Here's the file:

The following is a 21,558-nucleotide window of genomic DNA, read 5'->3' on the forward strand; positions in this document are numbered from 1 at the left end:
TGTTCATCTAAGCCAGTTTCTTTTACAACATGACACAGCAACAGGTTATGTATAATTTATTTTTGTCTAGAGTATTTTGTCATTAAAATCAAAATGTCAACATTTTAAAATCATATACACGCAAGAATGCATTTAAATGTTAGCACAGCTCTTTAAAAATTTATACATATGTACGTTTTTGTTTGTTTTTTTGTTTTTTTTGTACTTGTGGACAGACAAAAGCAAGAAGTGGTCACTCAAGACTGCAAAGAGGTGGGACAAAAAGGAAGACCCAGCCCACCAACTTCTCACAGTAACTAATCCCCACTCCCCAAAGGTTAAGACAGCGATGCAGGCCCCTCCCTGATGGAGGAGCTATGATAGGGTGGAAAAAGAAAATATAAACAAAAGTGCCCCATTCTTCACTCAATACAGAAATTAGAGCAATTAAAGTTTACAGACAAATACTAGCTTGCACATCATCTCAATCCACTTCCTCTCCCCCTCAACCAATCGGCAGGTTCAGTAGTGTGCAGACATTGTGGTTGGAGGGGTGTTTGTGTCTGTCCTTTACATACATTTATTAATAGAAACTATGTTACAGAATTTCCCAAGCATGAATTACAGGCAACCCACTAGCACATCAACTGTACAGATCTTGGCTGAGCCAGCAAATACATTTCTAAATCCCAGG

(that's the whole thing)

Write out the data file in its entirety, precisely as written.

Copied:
The following is a 21,558-nucleotide window of genomic DNA, read 5'->3' on the forward strand; positions in this document are numbered from 1 at the left end:
TGTTCATCTAAGCCAGTTTCTTTTACAACATGACACAGCAACAGGTTATGTATAATTTATTTTTGTCTAGAGTATTTTGTCATTAAAATCAAAATGTCAACATTTTAAAATCATATACACGCAAGAATGCATTTAAATGTTAGCACAGCTCTTTAAAAATTTATACATATGTACGTTTTTGTTTGTTTTTTTGTTTTTTTTGTACTTGTGGACAGACAAAAGCAAGAAGTGGTCACTCAAGACTGCAAAGAGGTGGGACAAAAAGGAAGACCCAGCCCACCAACTTCTCACAGTAACTAATCCCCACTCCCCAAAGGTTAAGACAGCGATGCAGGCCCCTCCCTGATGGAGGAGCTATGATAGGGTGGAAAAAGAAAATATAAACAAAAGTGCCCCATTCTTCACTCAATACAGAAATTAGAGCAATTAAAGTTTACAGACAAATACTAGCTTGCACATCATCTCAATCCACTTCCTCTCCCCCTCAACCAATCGGCAGGTTCAGTAGTGTGCAGACATTGTGGTTGGAGGGGTGTTTGTGTCTGTCCTTTACATACATTTATTAATAGAAACTATGTTACAGAATTTCCCAAGCATGAATTACAGGCAACCCACTAGCACATCAACTGTACAGATCTTGGCTGAGCCAGCAAATACATTTCTAAATCCCAGG